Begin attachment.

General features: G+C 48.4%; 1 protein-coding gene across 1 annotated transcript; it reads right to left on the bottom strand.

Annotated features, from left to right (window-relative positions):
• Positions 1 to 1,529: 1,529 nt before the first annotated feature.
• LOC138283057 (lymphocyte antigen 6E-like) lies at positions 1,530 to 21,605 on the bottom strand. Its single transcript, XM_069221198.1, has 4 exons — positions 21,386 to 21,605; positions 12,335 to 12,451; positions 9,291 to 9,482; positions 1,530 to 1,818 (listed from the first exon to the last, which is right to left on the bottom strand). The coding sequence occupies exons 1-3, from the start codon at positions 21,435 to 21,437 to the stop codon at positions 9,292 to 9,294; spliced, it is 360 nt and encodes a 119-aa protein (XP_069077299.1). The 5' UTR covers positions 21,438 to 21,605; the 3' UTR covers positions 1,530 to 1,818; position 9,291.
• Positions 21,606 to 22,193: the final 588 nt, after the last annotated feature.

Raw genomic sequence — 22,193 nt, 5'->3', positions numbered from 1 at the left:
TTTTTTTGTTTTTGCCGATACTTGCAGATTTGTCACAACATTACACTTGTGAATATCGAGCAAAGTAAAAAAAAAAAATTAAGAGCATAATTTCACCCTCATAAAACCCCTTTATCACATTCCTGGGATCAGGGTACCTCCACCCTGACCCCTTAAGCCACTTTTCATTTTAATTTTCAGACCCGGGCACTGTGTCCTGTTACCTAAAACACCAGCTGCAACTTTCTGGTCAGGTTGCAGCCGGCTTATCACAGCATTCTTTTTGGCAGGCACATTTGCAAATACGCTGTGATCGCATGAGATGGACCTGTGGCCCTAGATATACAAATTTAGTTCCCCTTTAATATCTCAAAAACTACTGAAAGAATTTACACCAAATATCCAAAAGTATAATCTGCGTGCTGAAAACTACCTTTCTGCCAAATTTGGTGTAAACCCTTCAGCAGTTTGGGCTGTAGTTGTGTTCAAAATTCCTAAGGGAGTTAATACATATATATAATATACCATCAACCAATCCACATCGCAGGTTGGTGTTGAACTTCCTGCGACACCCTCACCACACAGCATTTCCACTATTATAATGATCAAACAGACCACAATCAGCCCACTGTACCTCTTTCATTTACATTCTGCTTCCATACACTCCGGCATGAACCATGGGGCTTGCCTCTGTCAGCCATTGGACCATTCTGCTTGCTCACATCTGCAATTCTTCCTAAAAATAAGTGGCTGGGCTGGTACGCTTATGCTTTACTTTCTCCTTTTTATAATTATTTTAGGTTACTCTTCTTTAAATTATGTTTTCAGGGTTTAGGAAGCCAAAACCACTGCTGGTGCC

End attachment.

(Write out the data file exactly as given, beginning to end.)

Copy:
General features: G+C 48.4%; 1 protein-coding gene across 1 annotated transcript; it reads right to left on the bottom strand.

Annotated features, from left to right (window-relative positions):
• Positions 1 to 1,529: 1,529 nt before the first annotated feature.
• LOC138283057 (lymphocyte antigen 6E-like) lies at positions 1,530 to 21,605 on the bottom strand. Its single transcript, XM_069221198.1, has 4 exons — positions 21,386 to 21,605; positions 12,335 to 12,451; positions 9,291 to 9,482; positions 1,530 to 1,818 (listed from the first exon to the last, which is right to left on the bottom strand). The coding sequence occupies exons 1-3, from the start codon at positions 21,435 to 21,437 to the stop codon at positions 9,292 to 9,294; spliced, it is 360 nt and encodes a 119-aa protein (XP_069077299.1). The 5' UTR covers positions 21,438 to 21,605; the 3' UTR covers positions 1,530 to 1,818; position 9,291.
• Positions 21,606 to 22,193: the final 588 nt, after the last annotated feature.

Raw genomic sequence — 22,193 nt, 5'->3', positions numbered from 1 at the left:
TTTTTTTGTTTTTGCCGATACTTGCAGATTTGTCACAACATTACACTTGTGAATATCGAGCAAAGTAAAAAAAAAAAATTAAGAGCATAATTTCACCCTCATAAAACCCCTTTATCACATTCCTGGGATCAGGGTACCTCCACCCTGACCCCTTAAGCCACTTTTCATTTTAATTTTCAGACCCGGGCACTGTGTCCTGTTACCTAAAACACCAGCTGCAACTTTCTGGTCAGGTTGCAGCCGGCTTATCACAGCATTCTTTTTGGCAGGCACATTTGCAAATACGCTGTGATCGCATGAGATGGACCTGTGGCCCTAGATATACAAATTTAGTTCCCCTTTAATATCTCAAAAACTACTGAAAGAATTTACACCAAATATCCAAAAGTATAATCTGCGTGCTGAAAACTACCTTTCTGCCAAATTTGGTGTAAACCCTTCAGCAGTTTGGGCTGTAGTTGTGTTCAAAATTCCTAAGGGAGTTAATACATATATATAATATACCATCAACCAATCCACATCGCAGGTTGGTGTTGAACTTCCTGCGACACCCTCACCACACAGCATTTCCACTATTATAATGATCAAACAGACCACAATCAGCCCACTGTACCTCTTTCATTTACATTCTGCTTCCATACACTCCGGCATGAACCATGGGGCTTGCCTCTGTCAGCCATTGGACCATTCTGCTTGCTCACATCTGCAATTCTTCCTAAAAATAAGTGGCTGGGCTGGTACGCTTATGCTTTACTTTCTCCTTTTTATAATTATTTTAGGTTACTCTTCTTTAAATTATGTTTTCAGGGTTTAGGAAGCCAAAACCACTGCTGGTGCC